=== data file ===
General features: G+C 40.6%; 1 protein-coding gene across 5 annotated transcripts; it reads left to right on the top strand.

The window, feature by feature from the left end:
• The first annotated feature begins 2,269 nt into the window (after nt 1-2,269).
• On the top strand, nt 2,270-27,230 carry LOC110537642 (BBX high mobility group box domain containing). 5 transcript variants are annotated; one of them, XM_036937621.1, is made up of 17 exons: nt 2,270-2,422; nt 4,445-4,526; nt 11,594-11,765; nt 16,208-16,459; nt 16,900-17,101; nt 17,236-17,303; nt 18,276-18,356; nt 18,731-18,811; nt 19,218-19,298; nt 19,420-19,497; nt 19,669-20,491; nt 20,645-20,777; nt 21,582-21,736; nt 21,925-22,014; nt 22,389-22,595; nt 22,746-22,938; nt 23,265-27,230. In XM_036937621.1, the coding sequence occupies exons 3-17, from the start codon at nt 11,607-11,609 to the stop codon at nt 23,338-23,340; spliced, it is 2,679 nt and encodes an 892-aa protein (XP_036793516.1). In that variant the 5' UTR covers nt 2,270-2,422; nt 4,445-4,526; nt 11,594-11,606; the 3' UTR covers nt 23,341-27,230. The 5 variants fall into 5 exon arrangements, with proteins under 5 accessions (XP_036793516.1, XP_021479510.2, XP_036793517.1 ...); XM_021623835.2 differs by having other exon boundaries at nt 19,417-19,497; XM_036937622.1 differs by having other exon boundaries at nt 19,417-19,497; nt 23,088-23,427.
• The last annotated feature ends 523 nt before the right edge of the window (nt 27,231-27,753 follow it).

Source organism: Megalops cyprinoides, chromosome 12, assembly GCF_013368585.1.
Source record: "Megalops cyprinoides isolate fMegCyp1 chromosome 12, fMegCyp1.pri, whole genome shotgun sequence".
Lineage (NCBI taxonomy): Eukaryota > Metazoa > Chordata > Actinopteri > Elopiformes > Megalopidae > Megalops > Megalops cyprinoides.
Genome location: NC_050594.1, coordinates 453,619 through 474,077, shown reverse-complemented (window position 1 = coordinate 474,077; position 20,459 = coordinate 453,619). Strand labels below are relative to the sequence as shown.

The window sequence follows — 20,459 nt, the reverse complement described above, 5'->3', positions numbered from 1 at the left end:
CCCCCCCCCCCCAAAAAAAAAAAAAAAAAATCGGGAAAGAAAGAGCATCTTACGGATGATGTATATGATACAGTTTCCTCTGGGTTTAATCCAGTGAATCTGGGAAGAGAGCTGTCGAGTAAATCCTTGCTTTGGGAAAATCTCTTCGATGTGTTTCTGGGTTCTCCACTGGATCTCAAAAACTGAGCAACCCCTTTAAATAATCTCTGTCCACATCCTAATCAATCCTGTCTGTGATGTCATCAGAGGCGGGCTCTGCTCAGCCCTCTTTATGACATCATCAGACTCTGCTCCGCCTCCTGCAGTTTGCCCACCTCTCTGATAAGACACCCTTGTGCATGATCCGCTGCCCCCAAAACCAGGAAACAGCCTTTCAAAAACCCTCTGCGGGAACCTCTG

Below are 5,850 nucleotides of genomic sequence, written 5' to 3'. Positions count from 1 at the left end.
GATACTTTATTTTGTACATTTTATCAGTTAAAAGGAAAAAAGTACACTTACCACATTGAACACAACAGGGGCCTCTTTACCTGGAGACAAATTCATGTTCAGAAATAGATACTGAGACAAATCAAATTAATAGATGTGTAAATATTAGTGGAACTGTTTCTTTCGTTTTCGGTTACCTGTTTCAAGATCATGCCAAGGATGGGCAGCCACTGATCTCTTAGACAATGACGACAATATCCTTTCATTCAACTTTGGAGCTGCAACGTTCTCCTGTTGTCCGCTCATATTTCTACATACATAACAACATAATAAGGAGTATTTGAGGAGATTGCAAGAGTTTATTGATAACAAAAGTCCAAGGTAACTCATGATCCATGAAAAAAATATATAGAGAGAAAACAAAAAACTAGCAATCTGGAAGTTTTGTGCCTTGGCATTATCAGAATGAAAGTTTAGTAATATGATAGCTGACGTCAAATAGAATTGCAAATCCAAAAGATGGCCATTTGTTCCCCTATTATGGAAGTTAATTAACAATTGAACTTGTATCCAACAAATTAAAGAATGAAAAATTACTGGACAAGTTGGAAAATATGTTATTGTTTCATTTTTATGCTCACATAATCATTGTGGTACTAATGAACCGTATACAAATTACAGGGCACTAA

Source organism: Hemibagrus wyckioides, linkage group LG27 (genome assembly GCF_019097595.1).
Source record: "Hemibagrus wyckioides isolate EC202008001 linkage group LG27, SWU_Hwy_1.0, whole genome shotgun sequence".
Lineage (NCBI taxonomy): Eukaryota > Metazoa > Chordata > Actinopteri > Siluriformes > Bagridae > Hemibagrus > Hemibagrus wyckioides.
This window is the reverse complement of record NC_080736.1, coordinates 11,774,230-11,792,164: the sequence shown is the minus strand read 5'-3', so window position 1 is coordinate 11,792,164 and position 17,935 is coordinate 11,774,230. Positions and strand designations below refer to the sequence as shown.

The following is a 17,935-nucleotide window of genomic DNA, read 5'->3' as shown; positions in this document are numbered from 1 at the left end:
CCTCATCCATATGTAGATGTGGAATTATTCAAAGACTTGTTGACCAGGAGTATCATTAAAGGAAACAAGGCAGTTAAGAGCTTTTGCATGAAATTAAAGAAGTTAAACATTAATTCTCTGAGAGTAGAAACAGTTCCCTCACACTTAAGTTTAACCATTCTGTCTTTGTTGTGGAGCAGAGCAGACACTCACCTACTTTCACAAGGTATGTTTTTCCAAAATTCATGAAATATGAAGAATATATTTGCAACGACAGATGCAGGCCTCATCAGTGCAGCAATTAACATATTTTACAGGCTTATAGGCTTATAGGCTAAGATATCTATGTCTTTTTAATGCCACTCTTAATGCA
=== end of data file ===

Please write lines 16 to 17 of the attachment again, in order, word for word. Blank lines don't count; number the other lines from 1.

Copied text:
Lineage (NCBI taxonomy): Eukaryota > Metazoa > Chordata > Actinopteri > Siluriformes > Bagridae > Hemibagrus > Hemibagrus wyckioides.
This window is the reverse complement of record NC_080736.1, coordinates 11,774,230-11,792,164: the sequence shown is the minus strand read 5'-3', so window position 1 is coordinate 11,792,164 and position 17,935 is coordinate 11,774,230. Positions and strand designations below refer to the sequence as shown.